Notably, the combination of sonic drilling and cone penetration testing (CPTu) allow for more effective testing, with less drilling disruption, maximising the efficacy of on-site tailings storage facility (TSF) monitoring.

Rijsmus explains that sonic drilling advances the core barrel using a high frequency – usually at about 150 Hz – which is isolated in the drill head and applied to the drill string, allowing for minimum water use while drilling.

The net result is a high-quality sample which can be recovered and presented, while other forms of drilling will result in wash-out of the sample.

Every CPTu Piezocone has certain limitations so that they do not break while being used to conduct the testing, including tip resistance, says Rijsmus.

CPTu testing provides raw measurements such as cone-tip resistance, sleeve friction and dynamic pore water pressure, whereby data is captured on a per-centimetre basis and can be viewed in real time says, GeoGroup senior CPTu manager Meldt van der Spuy.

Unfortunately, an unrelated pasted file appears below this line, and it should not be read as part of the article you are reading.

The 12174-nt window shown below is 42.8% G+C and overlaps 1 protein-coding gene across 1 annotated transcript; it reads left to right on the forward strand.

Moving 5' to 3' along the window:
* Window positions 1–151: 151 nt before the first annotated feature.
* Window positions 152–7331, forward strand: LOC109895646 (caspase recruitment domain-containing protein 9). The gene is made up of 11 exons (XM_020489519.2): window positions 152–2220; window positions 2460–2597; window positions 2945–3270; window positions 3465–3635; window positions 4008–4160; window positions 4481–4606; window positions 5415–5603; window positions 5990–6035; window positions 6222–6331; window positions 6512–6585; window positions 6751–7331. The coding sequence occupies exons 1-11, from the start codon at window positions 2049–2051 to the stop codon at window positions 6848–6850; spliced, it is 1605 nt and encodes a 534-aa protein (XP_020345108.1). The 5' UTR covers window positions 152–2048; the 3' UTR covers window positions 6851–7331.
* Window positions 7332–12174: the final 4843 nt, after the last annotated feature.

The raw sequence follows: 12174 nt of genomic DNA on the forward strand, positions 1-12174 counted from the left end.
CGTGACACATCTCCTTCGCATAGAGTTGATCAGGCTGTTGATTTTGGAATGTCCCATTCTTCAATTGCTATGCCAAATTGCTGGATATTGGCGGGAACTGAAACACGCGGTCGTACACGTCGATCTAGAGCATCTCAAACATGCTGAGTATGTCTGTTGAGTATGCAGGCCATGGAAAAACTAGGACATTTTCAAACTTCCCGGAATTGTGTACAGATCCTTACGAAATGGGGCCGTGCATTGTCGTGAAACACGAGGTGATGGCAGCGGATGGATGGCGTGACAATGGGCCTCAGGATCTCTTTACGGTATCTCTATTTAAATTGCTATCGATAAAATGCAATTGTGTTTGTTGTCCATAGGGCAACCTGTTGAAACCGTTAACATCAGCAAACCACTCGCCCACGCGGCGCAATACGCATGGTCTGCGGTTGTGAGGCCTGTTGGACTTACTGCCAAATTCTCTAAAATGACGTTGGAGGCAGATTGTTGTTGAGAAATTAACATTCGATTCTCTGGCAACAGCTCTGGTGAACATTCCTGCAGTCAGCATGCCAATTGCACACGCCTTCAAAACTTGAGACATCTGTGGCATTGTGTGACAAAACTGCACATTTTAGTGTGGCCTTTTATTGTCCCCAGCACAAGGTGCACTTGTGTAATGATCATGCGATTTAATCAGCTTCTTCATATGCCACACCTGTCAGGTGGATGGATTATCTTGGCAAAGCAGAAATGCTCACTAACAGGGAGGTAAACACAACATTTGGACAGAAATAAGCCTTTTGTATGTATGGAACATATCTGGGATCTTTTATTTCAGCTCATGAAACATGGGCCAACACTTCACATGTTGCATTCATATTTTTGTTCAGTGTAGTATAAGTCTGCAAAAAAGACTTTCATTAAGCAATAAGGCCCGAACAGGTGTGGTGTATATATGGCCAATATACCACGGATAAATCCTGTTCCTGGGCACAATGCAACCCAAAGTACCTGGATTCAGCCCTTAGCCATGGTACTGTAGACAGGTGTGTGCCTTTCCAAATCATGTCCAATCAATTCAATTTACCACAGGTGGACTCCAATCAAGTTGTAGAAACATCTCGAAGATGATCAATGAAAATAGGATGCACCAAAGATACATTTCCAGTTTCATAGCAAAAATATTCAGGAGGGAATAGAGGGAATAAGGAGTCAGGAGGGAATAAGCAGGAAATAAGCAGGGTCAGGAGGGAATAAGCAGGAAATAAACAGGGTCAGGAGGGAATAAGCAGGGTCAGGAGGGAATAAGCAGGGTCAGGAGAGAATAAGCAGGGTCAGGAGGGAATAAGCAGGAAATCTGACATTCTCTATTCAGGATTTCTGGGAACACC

The Piezocone can also perform dissipation tests at any given depth.

“Seismic cone penetration testing (SCPTu) is a normal CPTu with the added benefit of a seismic module that provides the user with shear-wave velocities.”

Van der Spuy adds that the biggest positive of the seismic dilatometer is its ability to measure horizontal stresses and shear-wave velocities.

Further, the Icone vane shear is a useful tool in determining the undrained shear strength of cohesive soils, as well as their remoulded shear strength.

Although the Icone vane shear system is completely unique to A.P. Van Den Berg, GeoGroup can use its current CPT rigs to advance the apparatus into the ground and then use the A.P. Van Den Berg acquisition system to capture the data, Van der Spuy adds.

“We have five CPT rigs, procured from geotechnical instrument manufacturer Pagani Geotechnical equipment, which have proven to be effective and reliable,” he says.